#263) North by Northwest (1959)
OR “Did Somebody Say MacGuffin?”
Directed by Alfred Hitchcock
Written by Ernest Lehman
Class of 1995
The Plot: Madison Avenue exec Roger O. Thornhill (Cary Grant) leads “too dull a life” until the day he is abducted by two thugs who think he’s FBI agent George Kaplan, hot on the heels of their boss, Phillip Vandamm (James Mason). After thwarting Vandamm’s attempt on his life, Thornhill vows to find the elusive Kaplan to set everything straight. Thornhill’s cross-country travels involve a murder at the United Nations, a train rendezvous with the seemingly innocent Eve Kendall (Eva Marie Saint), a brush with a deadly crop-duster, and a very intimate tour of Mount Rushmore.
Why It Matters: The NFR calls the film “one of [Hitchcock’s] most stylish and entertaining thrillers”, praising Hitch, Ernest Lehman, and Bernard Herrmann along the way. There’s also an essay by Hitchcock expert Thomas Leitch.
But Does It Really?: Lehman set out to write “the Hitchcock picture to end all Hitchcock pictures” and that’s exactly what he did. “North by Northwest” is everything you want from a Hitchcock thriller: big stars, great dialogue, wonderful action, and plenty of memorable moments. It’s not as artsy as “Vertigo” or as thrilling as “Psycho”, but “North by Northwest” is prime classic Hitchcock, and a no-brainer for NFR inclusion.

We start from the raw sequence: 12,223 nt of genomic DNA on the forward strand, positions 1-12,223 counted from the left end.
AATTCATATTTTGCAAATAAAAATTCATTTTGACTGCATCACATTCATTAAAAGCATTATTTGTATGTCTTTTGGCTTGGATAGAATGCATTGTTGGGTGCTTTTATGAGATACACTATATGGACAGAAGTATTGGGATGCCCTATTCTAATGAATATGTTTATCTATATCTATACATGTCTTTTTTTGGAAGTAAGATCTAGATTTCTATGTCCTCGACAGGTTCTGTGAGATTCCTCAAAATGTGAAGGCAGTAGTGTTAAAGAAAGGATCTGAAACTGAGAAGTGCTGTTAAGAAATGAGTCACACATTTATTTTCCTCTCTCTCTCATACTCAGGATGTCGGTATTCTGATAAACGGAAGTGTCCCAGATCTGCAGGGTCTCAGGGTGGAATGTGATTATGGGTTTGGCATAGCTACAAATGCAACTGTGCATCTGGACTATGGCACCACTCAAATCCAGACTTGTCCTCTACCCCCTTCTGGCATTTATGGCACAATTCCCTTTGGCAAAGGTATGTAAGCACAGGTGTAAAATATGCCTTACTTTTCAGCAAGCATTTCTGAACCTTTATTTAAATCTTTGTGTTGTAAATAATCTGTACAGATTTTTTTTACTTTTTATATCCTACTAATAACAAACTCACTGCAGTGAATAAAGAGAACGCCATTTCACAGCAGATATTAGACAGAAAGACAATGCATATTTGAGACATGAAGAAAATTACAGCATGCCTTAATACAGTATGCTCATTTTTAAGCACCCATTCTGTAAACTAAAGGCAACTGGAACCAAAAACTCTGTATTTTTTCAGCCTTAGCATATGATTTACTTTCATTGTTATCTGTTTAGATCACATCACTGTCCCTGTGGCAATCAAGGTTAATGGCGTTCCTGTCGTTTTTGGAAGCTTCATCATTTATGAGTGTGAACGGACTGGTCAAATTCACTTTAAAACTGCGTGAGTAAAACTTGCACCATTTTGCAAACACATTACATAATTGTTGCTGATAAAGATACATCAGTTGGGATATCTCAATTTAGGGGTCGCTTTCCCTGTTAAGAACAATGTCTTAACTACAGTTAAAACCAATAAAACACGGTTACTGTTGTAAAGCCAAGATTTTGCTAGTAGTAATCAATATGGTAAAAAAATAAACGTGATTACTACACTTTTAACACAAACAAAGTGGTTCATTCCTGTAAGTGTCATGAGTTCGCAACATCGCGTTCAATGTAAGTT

Shout Outs: Not necessarily a reference, but Thornhill whistles “Singin’ in the Rain” while in the shower, and this is an MGM movie after all.
Everybody Gets One: Future Oscar Winner Martin Landau opted to subtly play henchman Leonard as gay, a choice supported by Hitchcock and Lehman, who added Leonard’s line “Call it my woman’s intuition.”
Wow, That’s Dated: References to the Cold War and Frank Lloyd Wright architecture, plus a shout-out to Charles Addams before the Addams Family was known outside a New Yorker subscription.
Take a Shot: No one says the title, nor does it have any connection to the events in the film (Thornhill’s overall route is more west-southwest). Hitchcock and Lehman intended “North by Northwest” to be a working title until they came up with something better.
Seriously, Oscars?: Like many a Hitchcock film before and after, “North by Northwest” lost all three of its Oscar nominations. Art Direction and Editing went to that year’s juggernaut “Ben-Hur”, while Lehman’s Original Screenplay nod went to…“Pillow Talk”? This is why we can’t have nice things.
- Saul Bass, you’ve done it again! Those credits are perfection, and the Bernard Herrmann score is the icing on the cake.
- Sorry Hitch, this bus is for non-creeps only.
- Cary Grant is just so natural on screen. No wonder he never won an Oscar; you can’t “see” the acting.
- “It’s a Most Unusual Day”? Real subtle, everyone.
- Most of this write-up will just be me praising the screenplay. Lehman wastes no time getting to the first plot point. You meet Thornhill, get a minimum amount of exposition, and then you’re thrown right into the action.
- Hitch finally took the suggestion from “Rope” and cast James Mason as the bad guy. Vandamm doesn’t have a lot of screen time, but Mason’s established screen persona carries most of the weight.